It’s like a Tsunami in the Sahara!

This is what a friend in Houston said of our recent earthquake here in San Antonio.

Actually, earthquakes in South Texas are more frequent than most of us think. According to the USGS, the strongest earthquake ever recorded in Texas was near Valentine, Texas on August 8, 1931. It was a Magnitude 5.80 Intensity VIII.

In terms of magnitude and damage, this is the largest earthquake known to have occurred in Texas. The most severe damage was reported at Valentine, where all buildings except wood-frame houses were damaged severely and all brick chimneys toppled or were damaged. The schoolhouse, which consisted of one section of concrete blocks and another section of bricks, was damaged so badly that it had to be rebuilt. Small cracks formed in the schoolhouse yard. Some walls collapsed in adobe buildings, and ceilings and partitions were damaged in wood-frame structures. Some concrete and brick walls were cracked severely. One low wall, reinforced with concrete, was broken and thrown down. Tombstones in a local cemetery were rotated. Damage to property was reported from widely scattered points in Brewster, Jeff Davis, Culberson, and Presidio Counties. Landslides occurred in the Van Horn Mountaiins, southwest of Lobo; in the Chisos Mountains, in the area of Big Bend; and farther northwest, near Pilares and Porvenir. Landslides also occurred in the Guadalupe Mountains, near Carlsbad, New Mexico, and slides of rock and dirt were reported near Picacho, New Mexico. Well water and springs were muddied throughout the area. Also felt in parts of Oklahoma, New Mexico, and in Chihauhua and Coahuila, Mexico.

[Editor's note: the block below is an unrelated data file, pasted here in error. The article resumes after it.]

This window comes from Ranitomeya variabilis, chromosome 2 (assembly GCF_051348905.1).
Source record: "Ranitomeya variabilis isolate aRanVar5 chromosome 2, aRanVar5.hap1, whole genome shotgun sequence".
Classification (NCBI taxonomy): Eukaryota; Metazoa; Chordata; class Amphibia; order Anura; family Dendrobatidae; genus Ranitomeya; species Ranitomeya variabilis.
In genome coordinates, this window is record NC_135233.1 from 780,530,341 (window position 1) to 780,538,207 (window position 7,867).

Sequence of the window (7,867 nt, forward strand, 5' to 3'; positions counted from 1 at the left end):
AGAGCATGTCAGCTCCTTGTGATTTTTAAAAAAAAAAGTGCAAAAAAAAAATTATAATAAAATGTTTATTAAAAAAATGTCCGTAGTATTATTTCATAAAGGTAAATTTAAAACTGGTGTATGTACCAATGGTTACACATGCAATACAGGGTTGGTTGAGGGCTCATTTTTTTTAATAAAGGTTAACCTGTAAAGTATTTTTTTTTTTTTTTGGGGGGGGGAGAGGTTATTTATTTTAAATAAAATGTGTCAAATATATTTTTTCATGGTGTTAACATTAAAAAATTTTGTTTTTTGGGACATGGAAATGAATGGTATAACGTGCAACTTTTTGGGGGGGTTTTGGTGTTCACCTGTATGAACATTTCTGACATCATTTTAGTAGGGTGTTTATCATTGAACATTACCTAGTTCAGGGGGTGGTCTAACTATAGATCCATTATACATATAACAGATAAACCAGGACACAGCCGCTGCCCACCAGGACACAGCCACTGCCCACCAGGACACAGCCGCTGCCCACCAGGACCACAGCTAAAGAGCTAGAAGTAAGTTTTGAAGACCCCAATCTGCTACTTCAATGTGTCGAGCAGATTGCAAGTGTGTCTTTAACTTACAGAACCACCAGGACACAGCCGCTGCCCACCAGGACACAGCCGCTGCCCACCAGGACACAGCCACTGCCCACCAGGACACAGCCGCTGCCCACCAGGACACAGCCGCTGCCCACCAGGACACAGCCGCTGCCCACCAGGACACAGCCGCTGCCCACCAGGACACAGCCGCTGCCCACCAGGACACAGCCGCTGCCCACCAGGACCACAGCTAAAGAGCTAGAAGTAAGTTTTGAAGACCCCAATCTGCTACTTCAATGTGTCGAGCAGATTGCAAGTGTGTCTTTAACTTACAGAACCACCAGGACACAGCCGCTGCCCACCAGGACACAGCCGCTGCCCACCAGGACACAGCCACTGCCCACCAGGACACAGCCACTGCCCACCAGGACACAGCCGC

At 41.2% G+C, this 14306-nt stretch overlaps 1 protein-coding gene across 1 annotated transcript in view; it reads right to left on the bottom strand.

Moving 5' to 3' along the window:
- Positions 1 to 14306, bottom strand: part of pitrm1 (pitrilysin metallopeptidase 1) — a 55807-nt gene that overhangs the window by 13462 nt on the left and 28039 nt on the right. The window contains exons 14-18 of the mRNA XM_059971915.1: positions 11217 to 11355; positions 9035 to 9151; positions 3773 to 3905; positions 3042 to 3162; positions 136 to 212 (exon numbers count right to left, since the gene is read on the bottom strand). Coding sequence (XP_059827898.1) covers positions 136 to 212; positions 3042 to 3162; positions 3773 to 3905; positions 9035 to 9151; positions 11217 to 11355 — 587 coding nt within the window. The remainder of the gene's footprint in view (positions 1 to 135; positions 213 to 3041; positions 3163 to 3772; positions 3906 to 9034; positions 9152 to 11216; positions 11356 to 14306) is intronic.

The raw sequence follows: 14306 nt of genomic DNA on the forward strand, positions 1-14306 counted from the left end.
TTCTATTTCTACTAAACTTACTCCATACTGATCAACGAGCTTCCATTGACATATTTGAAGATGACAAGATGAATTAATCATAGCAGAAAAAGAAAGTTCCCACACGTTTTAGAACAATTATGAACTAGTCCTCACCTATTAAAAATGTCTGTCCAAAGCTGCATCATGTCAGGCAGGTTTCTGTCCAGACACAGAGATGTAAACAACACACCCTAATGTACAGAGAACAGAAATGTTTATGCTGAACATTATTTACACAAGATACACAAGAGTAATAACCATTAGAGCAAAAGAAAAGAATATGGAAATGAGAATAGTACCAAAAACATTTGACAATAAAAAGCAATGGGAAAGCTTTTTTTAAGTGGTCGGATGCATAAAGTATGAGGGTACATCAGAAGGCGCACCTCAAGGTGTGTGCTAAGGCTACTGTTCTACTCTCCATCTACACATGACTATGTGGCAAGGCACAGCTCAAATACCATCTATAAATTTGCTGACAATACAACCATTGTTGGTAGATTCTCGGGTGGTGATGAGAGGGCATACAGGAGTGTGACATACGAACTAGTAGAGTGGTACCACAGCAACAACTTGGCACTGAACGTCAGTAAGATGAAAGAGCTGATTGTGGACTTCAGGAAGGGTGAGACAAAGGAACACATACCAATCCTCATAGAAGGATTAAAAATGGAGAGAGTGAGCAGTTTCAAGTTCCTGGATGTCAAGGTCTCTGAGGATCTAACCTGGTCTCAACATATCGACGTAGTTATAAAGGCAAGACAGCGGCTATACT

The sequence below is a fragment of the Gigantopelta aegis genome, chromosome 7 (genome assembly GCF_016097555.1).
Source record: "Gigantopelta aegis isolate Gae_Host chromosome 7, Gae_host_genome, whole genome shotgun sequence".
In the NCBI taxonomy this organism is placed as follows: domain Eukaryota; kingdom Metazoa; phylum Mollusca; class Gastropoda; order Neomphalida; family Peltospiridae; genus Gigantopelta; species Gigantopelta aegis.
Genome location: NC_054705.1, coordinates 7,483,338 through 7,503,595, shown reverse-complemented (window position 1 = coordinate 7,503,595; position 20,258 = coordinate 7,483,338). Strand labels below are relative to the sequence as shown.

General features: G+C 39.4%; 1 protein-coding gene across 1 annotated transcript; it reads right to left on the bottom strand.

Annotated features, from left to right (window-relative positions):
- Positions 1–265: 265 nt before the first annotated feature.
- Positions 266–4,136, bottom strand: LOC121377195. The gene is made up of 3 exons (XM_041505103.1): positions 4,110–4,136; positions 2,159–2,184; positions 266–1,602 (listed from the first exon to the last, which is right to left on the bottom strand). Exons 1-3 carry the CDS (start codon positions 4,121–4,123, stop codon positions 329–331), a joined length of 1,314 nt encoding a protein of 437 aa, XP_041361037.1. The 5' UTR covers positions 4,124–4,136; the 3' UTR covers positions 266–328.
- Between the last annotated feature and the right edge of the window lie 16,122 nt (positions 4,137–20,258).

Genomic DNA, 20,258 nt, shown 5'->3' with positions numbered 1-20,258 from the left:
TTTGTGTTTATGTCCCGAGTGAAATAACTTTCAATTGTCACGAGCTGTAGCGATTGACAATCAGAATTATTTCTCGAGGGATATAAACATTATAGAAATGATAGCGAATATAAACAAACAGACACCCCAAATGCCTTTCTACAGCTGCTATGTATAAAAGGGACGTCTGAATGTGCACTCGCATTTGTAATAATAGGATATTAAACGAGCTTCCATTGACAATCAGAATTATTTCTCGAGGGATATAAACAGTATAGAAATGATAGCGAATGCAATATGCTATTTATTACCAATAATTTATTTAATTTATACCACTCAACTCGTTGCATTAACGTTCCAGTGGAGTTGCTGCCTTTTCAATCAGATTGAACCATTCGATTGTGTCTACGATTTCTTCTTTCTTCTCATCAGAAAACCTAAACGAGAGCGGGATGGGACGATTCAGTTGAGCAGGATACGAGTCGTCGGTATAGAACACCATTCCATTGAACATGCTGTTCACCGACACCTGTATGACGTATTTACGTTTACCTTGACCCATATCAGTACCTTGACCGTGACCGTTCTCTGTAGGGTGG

Here’s a fun simulation link from Berkeley, CA, where “rockin’ and rollin'” happens frequently.

http://www.eduweb.com/portfolio/bridgetoclassroom/engineeringfor.html